People started settling at the site of Comalcalco around the year 300 BC most likely to take advantage of the natural resources of the Mezcalapa River floodplain, and to capitalize on a trade route developing between the coast and interior.  The area is very dense in cacao trees, and cacao production and distribution must have been important economic activities from the early days of the city.   For more information about the importance of cacao in ancient Mexico, please see Mexico Unexplained Episode number 267  The first buildings at Comalcalco were made of packed earth coated with stucco and painted red.  A second mode of construction, known as Phase Two, began around 400 to 500 AD, during the Early Classic Period, and consisted of kiln-fired bricks.  Comalcalco is the only Maya site made with clay bricks instead of cut limestone.  The bricks were not molded but cut out of blocks of clay. Many of the millions of bricks used at Comalcalco have inscriptions on them which has given rise to much speculation and even a few fringe theories.  Some researchers, for example, have claimed that some of the bricks have inscriptions in Old World languages from ancient Egyptian to Arabic, to Burmese and Chinese.  Unfortunately, there is no tangible proof for us to examine, just hearsay, accompanied by the usual theories of official government suppression and denial.  In any case, the bricks at Comalcalco leave behind a treasure trove to be studied.  Many archaeologists do not know what purposes these decorations and writings on the bricks served.  To form into buildings, the bricks were joined by mortar comprised of calcinated oysters and seashells from the nearby Mecoacan Lagoon.  Again, this type of mortar is a unique building material found nowhere else in the Maya world, as every other Maya site used crushed limestone as mortar.  The many kilns used to fire the bricks used in construction were also used to fuel Comalcalco’s arts and crafts industry, specifically, the making of clay figurines.  Using chemical analysis, archaeologists have determined that Comalcalco figurines were being traded hundreds of miles away during the height of the city’s power.  Figurines appear to have served a wide range of uses and have been found in many different archaeological contexts, from elite burials to excavations of ordinary households.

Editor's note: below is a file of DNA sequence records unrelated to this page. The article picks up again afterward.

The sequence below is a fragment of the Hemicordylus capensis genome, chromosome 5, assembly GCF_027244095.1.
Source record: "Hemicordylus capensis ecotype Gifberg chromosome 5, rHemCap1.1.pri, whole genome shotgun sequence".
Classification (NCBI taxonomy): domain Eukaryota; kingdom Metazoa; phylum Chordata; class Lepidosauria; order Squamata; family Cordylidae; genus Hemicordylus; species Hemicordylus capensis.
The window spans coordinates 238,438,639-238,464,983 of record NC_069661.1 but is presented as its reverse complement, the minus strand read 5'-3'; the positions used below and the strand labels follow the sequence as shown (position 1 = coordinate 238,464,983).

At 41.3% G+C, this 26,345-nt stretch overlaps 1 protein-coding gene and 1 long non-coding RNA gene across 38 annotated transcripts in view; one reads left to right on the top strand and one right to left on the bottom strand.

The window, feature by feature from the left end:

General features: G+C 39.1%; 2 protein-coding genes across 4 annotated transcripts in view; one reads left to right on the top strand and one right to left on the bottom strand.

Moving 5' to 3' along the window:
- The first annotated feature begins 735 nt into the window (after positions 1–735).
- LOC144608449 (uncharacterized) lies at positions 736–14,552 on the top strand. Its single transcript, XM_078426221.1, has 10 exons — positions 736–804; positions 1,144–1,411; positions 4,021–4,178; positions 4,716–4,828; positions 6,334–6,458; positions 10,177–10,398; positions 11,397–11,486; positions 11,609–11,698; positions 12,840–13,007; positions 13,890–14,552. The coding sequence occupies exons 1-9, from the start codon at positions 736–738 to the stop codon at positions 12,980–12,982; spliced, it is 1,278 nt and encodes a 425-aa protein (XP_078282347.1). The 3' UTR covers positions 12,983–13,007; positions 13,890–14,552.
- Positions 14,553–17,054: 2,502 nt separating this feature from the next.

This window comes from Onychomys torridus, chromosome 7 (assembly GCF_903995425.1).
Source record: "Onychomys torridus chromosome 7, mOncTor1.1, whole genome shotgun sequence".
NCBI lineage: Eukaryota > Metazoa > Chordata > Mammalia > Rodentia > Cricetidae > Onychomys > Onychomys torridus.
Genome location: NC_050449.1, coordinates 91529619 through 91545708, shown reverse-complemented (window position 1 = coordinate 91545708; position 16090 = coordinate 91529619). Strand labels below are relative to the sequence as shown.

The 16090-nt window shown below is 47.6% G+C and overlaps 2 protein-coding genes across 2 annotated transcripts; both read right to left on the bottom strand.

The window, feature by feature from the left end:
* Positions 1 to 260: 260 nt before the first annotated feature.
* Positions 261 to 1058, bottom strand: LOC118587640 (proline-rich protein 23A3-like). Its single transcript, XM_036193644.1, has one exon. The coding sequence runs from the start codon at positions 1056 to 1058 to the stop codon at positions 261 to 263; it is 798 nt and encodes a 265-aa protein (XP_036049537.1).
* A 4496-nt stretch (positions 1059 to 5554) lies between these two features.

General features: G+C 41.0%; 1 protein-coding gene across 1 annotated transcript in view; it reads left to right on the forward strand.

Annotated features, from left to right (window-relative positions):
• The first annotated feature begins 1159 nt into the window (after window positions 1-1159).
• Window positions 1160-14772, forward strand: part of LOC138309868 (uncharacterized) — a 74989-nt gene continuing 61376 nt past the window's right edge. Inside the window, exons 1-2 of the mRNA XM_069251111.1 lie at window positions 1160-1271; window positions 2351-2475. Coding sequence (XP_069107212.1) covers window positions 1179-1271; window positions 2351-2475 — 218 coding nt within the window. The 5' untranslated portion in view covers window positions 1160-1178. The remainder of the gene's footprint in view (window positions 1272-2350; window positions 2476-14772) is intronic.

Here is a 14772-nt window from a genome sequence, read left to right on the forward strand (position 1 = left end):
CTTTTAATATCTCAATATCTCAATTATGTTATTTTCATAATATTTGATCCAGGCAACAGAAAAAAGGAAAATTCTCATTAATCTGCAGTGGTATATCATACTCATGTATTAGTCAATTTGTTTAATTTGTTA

With the graffiti and more elaborate drawings on the bricks and all the formal art that survives on the monumental architecture at Comalcalco, archaeologists are slowly piecing together a detailed history of this enigmatic place.  Although the city had been established hundreds of years before then, the earliest date found in any inscription reads August 10, 561 AD, and references a ruler named Chan Tok I.  Comalcalco had its own independent royal family and noble class ruling for generations until the city was conquered by nearby Tortuguero on December 20, 649 AD. The stone monuments of Tortuguero record the capture of the Comalcalco king called Ox Balam by the Tortuguero ruler Balam Ahau.  After this, Comalcalco started using the name glyph of Palenque which was also ruling over Tortuguero at the time. It was after this crushing defeat that the Palenque architecture that the French explorer Charnay noted so prevalent there began to make its appearance at the site.  It’s unknown if a new nobility was installed at Comalcalco after the historic defeat, but the city still had local rulers and administrators.  The last known record of a ruler dates to March 7, 814 AD, and it is associated with a man called El Kinich, which translates to “Burnt Sun.”  Like so many other Maya sites, Comalcalco was abandoned in what archaeologists call the Terminal Classic, sometime between 900 AD and 1100 AD.  While the collapse of classic Maya civilization still remains somewhat of a mystery, researchers have discovered at Comalcalco’s Temple II, references to rituals related to rain deities dating from the late 700s and early 800s AD. A severe drought hitting the Maya homeland in the late 8th Century could have contributed to the disintegration of the social fabric and may have been one of the many stressors that eventually led to the collapse of the whole system.